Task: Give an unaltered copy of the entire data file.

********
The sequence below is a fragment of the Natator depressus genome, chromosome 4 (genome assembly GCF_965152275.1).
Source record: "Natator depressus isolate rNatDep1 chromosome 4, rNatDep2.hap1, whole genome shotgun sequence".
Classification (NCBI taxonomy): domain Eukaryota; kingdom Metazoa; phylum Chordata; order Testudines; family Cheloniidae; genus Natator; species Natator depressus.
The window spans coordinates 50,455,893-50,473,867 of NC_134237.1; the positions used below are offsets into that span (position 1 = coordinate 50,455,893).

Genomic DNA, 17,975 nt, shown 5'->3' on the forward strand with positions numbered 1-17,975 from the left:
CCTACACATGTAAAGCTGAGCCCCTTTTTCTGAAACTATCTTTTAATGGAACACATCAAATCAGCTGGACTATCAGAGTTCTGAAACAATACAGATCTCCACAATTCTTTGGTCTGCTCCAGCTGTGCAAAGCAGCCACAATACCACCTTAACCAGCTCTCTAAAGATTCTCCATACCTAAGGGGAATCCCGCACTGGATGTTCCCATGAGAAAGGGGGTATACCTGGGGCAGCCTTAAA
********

The sequence below is a fragment of the Natator depressus genome, chromosome 4 (genome assembly GCF_965152275.1).
Source record: "Natator depressus isolate rNatDep1 chromosome 4, rNatDep2.hap1, whole genome shotgun sequence".
Classification (NCBI taxonomy): domain Eukaryota; kingdom Metazoa; phylum Chordata; order Testudines; family Cheloniidae; genus Natator; species Natator depressus.
The window spans coordinates 50,455,893-50,473,867 of NC_134237.1; the positions used below are offsets into that span (position 1 = coordinate 50,455,893).

Genomic DNA, 17,975 nt, shown 5'->3' on the forward strand with positions numbered 1-17,975 from the left:
CCTACACATGTAAAGCTGAGCCCCTTTTTCTGAAACTATCTTTTAATGGAACACATCAAATCAGCTGGACTATCAGAGTTCTGAAACAATACAGATCTCCACAATTCTTTGGTCTGCTCCAGCTGTGCAAAGCAGCCACAATACCACCTTAACCAGCTCTCTAAAGATTCTCCATACCTAAGGGGAATCCCGCACTGGATGTTCCCATGAGAAAGGGGGTATACCTGGGGCAGCCTTAAA